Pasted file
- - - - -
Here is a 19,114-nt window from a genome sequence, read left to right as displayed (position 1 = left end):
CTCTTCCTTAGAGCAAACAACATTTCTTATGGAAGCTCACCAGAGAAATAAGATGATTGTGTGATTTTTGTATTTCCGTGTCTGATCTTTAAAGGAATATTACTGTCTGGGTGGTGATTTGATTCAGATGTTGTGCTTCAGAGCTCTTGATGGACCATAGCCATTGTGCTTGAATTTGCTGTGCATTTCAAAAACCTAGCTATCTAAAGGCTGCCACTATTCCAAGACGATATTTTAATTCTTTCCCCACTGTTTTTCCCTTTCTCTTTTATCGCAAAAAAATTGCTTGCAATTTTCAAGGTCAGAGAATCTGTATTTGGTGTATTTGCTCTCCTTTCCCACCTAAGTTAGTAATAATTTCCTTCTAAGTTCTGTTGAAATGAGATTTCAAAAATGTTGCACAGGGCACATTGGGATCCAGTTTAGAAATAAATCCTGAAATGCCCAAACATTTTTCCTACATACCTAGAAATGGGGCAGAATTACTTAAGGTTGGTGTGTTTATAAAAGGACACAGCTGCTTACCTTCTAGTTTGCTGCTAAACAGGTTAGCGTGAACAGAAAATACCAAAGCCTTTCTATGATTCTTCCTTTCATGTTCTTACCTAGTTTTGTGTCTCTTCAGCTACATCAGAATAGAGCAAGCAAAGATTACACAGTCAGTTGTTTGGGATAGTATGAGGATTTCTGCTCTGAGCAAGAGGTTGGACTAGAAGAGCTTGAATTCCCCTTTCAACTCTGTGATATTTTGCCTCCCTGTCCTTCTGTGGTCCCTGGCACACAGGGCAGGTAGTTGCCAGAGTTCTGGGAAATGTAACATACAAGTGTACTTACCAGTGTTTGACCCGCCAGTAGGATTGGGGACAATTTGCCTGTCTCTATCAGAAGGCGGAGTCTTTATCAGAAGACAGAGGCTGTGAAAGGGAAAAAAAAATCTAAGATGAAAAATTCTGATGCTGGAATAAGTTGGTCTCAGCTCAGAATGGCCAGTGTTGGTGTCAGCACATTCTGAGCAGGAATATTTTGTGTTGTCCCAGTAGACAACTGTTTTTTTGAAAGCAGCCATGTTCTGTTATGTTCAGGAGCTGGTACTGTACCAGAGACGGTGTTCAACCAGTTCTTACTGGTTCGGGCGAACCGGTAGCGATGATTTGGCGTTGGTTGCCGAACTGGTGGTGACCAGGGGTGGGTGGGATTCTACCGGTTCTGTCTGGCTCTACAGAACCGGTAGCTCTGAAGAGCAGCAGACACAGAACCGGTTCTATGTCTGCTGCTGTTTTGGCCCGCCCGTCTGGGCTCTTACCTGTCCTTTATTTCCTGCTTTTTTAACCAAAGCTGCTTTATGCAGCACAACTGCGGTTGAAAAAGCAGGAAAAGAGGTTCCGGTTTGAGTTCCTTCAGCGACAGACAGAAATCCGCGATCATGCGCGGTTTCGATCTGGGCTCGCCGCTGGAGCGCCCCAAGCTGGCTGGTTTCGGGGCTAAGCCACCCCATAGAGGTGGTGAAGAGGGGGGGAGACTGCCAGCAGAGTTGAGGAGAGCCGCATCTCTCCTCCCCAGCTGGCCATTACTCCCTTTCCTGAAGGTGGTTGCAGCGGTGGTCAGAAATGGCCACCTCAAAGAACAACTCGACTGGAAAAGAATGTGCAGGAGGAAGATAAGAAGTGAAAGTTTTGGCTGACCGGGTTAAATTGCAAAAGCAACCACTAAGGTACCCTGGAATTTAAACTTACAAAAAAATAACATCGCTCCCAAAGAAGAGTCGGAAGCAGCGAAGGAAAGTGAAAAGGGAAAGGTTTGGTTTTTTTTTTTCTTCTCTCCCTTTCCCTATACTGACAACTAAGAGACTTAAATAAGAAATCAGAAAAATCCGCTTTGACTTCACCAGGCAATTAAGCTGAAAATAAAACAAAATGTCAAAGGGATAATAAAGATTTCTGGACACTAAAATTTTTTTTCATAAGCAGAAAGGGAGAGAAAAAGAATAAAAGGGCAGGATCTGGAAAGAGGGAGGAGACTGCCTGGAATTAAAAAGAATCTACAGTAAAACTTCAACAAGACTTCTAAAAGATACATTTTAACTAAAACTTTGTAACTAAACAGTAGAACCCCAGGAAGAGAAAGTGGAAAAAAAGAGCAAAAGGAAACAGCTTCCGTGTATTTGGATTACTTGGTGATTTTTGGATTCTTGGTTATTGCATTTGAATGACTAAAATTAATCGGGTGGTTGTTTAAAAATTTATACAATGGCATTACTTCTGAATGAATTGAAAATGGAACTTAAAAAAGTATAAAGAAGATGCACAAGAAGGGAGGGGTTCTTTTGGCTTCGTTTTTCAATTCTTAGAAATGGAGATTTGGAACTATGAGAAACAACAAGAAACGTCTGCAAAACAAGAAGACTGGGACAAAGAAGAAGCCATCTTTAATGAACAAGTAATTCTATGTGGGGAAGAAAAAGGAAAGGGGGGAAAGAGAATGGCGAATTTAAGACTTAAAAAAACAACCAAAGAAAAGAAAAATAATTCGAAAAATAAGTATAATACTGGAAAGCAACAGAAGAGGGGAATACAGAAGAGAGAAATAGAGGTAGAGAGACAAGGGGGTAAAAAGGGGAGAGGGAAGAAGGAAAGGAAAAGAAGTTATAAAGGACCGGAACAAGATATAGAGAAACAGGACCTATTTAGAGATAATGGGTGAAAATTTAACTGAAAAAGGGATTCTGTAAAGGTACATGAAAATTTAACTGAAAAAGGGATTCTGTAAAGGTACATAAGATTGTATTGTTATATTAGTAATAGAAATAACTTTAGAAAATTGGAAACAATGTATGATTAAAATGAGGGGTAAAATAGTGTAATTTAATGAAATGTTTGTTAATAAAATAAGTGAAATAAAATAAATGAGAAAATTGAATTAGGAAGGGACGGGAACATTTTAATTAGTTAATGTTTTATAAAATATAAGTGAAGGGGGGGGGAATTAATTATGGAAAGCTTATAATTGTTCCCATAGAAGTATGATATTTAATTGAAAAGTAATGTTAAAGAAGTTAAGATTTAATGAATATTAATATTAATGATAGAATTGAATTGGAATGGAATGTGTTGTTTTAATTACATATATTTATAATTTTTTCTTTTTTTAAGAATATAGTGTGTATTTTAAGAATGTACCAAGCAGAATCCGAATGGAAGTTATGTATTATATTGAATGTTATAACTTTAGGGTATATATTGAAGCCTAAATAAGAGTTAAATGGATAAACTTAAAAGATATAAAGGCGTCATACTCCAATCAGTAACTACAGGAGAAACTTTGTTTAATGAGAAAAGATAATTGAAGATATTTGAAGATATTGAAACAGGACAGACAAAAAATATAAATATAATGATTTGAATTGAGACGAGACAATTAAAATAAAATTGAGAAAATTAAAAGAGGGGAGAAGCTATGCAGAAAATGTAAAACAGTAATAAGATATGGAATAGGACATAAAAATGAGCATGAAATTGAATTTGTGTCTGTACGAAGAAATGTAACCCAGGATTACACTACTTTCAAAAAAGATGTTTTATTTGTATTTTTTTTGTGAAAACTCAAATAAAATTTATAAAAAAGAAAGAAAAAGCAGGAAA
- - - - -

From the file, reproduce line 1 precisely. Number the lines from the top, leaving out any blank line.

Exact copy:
Here is a 19,114-nt window from a genome sequence, read left to right as displayed (position 1 = left end):